Prof. Ethan Ham, The City College of New York – Games and Entertaining Choices

Nov 27, 2013

In today’s Academic Minute, Professor Ethan Ham of the City College of New York examines what makes an interesting choice and entertaining game.

Ethan Ham is an associate professor of electronic design and multimedia at the City College of New York. He is also a contemporary artist whose artwork often draws upon his background as a game developer. Prior to entering academia, Ethan worked in the computer game industry for eleven years as a game designer, a game programmer, and a game producer.

About Prof. Ham

Prof. Ethan Ham – Games and Entertaining Choices

What makes a good game? Game designer Sid Meier has suggested that a good game must present interesting choices to its players. A choice is not interesting if one of the options is clearly better than the others. If you were offered the choice of being given $5 or $100, is there really a decision to be made? Choices in which the options are equally good are also uninteresting—does the choice of having the hundred paid to you in 10’s or 20’s really make a difference? Lastly, choices are uninteresting when an informed decision cannot be made. Being given the choice of what is hidden behind curtain number one or curtain number two boils down to simply making a random guess—flipping a coin works as well as making the choice yourself.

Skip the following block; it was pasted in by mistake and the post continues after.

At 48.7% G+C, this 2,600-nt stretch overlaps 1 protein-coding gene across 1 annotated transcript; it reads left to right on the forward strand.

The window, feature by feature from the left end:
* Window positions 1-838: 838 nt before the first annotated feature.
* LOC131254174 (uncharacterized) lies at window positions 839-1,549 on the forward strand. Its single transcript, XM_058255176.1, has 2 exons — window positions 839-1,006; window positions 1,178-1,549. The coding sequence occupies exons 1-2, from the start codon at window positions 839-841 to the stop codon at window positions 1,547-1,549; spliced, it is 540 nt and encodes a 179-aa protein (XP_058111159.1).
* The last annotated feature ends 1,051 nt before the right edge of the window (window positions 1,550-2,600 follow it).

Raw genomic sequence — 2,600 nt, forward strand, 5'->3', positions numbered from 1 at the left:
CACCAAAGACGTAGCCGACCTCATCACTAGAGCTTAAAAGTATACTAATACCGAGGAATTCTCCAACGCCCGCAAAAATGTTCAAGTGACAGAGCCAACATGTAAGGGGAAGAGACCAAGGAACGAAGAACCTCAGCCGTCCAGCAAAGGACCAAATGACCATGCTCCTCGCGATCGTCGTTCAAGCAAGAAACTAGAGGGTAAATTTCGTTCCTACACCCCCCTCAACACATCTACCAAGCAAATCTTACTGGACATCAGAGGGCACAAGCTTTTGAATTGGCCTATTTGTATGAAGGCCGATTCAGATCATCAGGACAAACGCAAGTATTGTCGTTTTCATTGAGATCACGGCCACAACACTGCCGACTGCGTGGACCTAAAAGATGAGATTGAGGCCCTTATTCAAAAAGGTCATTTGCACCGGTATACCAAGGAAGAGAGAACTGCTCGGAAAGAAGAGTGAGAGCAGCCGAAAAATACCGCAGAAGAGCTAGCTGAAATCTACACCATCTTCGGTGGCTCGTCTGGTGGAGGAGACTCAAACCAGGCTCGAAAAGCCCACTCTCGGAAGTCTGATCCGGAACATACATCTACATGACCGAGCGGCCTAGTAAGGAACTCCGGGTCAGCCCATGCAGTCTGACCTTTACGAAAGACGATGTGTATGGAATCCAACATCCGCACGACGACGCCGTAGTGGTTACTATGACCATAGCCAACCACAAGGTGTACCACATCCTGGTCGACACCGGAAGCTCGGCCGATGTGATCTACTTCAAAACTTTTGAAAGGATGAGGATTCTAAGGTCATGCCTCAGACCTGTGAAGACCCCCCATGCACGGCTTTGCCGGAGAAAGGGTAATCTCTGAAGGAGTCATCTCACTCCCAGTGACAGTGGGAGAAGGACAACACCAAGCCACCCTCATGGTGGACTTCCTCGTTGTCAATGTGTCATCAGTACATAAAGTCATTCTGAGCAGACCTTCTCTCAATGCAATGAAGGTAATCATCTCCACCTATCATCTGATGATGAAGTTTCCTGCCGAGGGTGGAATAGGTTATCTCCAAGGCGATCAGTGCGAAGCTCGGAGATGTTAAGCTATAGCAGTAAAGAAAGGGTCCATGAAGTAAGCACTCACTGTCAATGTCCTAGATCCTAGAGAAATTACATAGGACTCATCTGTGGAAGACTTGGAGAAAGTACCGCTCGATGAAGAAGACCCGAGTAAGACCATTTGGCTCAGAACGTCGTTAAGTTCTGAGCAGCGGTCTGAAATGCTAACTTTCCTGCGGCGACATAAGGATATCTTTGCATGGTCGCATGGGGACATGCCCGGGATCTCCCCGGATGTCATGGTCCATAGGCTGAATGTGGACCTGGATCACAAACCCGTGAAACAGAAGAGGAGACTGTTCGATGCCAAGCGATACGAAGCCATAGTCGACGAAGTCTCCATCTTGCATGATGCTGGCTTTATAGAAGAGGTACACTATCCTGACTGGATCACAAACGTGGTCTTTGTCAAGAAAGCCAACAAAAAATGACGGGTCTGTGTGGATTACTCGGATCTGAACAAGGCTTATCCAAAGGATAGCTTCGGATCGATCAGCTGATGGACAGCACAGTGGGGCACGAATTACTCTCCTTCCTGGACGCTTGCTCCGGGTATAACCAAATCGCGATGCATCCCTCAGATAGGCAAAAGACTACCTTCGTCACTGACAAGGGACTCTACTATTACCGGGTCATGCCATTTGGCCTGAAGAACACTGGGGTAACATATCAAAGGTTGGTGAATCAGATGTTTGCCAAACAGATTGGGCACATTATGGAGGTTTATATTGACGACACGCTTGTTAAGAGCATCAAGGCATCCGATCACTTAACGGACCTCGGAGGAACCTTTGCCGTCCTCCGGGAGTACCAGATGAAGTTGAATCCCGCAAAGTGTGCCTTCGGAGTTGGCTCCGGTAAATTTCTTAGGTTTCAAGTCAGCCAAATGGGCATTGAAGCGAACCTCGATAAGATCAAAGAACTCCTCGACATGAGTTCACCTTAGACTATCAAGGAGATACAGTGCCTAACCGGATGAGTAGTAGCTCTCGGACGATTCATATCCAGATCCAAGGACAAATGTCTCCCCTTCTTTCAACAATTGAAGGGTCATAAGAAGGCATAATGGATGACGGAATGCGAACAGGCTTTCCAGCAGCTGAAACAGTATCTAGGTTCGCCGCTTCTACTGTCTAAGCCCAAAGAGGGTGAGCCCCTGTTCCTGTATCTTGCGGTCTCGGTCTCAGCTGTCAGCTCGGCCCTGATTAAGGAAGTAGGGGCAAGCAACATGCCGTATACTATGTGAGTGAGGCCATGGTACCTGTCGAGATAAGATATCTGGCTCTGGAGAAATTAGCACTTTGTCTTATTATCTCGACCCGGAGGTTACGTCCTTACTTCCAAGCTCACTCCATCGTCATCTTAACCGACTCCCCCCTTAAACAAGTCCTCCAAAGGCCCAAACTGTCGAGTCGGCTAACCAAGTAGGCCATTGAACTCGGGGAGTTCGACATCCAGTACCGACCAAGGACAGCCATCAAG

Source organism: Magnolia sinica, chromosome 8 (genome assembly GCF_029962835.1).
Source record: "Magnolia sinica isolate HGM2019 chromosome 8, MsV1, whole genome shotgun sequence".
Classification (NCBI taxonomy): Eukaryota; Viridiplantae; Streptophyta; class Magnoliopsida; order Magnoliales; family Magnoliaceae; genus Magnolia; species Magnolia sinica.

So interesting choices are not obvious or meaningless or shots in the dark. What are they? Game designer James Portnow says that interesting choices are created by giving a player more than one goal and causing those goals to be in conflict with one another. Goals that do not align cause internal conflict, which in turn makes a decision interesting. If you have ever been at a restaurant and agonized over ordering something healthy versus ordering something decadent, then you have experienced this kind of internal conflict. You want to eat healthy and you want rich, fattening foods, but you can’t have both. You have to prioritize one desire over the other.

Ultimately what makes games and their choices interesting is that the outcome is uncertain. As game designer Greg Costikyan has pointed out, uncertainty is something that is not desirable in everyday life, but games give us a chance to experience it and master it in the same way that horror films and roller coasters allow us to confront fear and overcome it in a safe environment.

Production support for the Academic Minute comes from Newman’s Own, giving all profits to charity and pursuing the common good for over 30 years, and from Mount Holyoke College.